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One of the chief delights of having a scatter-shot mind is that there’s no telling what might it might hit upon next.   To wit, for some reason a line of Benedick from Much Ado About Nothing just popped into my thoughts: “Shall quips and sentences and these paper bullets of the brain awe a man from the career of his humor?”

I just love that image “paper bullets of the brain.”  Don’t you?

Ol’ Will certainly could hit some nifties.

Yesterday afternoon marked the first foray of ol’ Robbo into what he half-humorously calls his “garden” this year.

Regular port-swillers may recall that last fall I was making big plans for a total overhaul of the plot, including the pulling of everything currently in it; the construction of new, raised beds; the installation of soak hoses; and a new wiring of the perimeter to keep out the deer, rabbits and woodchucks.

Well, who did I think I was kidding?

The truth of the matter is that I have neither the time nor the energy nor the dosh for such ambitions (as I suppose I really knew back then anyway).  So instead of overseeing the delivery of railroad ties and fresh topsoil/compost to a scrubbed, clean, newly-bare enclosure, the opening day of this season’s campaign found me trudging out to the same old stubble, preparing once again to deal with the same old issues.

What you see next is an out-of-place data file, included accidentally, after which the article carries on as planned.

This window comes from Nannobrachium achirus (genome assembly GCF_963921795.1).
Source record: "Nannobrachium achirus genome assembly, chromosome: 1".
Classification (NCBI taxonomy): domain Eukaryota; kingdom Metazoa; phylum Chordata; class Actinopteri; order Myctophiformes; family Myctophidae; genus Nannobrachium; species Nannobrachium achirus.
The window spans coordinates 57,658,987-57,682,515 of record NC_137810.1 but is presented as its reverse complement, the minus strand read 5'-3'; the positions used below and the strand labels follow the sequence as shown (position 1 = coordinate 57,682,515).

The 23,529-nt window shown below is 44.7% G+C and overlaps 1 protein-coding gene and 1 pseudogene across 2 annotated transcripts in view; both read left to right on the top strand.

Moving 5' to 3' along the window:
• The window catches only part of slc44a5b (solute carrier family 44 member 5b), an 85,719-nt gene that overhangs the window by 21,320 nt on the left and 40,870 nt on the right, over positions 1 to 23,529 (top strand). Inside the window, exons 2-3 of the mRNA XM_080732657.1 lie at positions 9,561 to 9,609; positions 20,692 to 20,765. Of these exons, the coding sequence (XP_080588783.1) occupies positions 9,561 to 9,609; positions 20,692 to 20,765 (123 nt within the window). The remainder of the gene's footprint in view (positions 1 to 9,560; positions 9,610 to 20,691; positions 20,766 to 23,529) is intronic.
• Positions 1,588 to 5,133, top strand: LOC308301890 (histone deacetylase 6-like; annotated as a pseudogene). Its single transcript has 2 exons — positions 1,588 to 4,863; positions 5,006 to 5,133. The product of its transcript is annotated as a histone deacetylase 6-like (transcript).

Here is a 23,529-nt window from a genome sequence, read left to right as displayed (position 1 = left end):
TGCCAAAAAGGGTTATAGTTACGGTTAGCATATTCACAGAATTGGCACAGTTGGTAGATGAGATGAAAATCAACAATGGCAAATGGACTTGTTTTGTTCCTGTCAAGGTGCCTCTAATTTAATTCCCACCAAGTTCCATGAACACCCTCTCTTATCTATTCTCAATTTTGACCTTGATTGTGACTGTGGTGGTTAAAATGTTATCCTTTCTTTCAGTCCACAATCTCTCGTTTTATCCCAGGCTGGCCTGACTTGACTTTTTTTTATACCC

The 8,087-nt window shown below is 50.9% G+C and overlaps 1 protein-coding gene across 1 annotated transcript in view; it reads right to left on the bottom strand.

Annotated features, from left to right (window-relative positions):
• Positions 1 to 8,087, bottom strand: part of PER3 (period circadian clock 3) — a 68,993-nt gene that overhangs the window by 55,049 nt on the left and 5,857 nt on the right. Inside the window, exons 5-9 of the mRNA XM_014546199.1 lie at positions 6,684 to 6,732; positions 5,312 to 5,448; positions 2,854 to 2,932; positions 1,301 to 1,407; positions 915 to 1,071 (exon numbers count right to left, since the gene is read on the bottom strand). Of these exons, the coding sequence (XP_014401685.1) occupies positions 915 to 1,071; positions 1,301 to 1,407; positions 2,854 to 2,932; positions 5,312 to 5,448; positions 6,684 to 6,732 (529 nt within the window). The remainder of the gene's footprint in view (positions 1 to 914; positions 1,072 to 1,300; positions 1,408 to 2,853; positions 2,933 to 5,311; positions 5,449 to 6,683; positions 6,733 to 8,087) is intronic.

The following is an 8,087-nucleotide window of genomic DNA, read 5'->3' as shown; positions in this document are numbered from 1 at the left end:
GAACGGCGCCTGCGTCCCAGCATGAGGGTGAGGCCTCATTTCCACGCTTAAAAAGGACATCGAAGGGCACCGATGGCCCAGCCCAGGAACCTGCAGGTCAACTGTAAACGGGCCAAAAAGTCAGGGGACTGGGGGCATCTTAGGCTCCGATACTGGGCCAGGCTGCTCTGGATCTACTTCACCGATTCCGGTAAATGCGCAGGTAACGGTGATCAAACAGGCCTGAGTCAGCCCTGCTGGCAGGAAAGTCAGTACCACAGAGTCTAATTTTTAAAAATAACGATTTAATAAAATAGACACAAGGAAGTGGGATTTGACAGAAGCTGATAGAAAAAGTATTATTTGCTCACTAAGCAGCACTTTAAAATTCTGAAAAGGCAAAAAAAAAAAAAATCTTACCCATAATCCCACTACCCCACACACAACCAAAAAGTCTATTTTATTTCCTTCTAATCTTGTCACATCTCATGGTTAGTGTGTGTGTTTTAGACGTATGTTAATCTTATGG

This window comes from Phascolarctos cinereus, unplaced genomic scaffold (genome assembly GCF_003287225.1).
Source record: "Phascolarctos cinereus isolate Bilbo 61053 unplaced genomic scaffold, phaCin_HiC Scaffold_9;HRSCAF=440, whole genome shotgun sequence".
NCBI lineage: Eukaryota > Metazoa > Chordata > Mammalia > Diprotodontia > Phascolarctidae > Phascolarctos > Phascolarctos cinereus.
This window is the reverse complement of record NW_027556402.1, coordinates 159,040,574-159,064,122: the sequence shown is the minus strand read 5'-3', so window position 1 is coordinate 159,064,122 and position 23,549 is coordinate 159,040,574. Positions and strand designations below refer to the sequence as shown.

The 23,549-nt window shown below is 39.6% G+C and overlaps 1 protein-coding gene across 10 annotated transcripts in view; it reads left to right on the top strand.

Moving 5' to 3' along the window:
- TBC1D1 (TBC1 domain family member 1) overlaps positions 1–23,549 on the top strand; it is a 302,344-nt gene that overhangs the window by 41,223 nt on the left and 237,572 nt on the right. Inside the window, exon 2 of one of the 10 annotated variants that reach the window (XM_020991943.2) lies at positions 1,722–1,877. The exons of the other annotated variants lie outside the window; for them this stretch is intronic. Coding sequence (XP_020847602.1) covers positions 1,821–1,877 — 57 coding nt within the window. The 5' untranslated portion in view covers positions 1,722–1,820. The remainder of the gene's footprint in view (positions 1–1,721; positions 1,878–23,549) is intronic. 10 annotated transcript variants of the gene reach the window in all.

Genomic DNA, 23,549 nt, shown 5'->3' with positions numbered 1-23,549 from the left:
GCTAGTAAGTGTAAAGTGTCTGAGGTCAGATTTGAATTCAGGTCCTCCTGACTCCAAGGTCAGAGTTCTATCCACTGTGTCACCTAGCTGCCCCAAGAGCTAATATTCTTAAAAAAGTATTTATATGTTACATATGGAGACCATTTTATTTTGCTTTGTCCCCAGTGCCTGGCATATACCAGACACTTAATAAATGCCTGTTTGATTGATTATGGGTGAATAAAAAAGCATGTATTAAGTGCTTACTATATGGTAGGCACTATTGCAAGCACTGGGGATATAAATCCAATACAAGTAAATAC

First and foremost on my list this year is the eradication (or at least the severe check) of the Konglings, which in weakness I allowed to run riot last year.   For those of you who may have forgotten, the Konglings are the progeny of Kong the Buddleia, the butterfly bush that I started from seed under the basement light six or seven years ago and which now regularly grows 12 feet across and 10 feet high.  It started reproducing in earnest about three years ago and its offspring are Legion.   Because I decided “just to see what would happen”, about a dozen of them took firm root last season, growing to five or six feet themselves and choking out everything else anywhere near them.

Thus, yesterday found me with clippers and spade, cutting off branches and digging up roots.  By the time I got done, I looked like I was just back from a spell in the trenches.  On the one hand, I know that I did not get everything out, so I am going to have to be ceaselessly vigilant against the Konglings’ reappearance.  On the other hand, I certainly dealt them a nasty knock.  Furthermore, it was most gratifying to get dirty again and to get that first whiff of what Legolas called “the green smell”.


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March 2010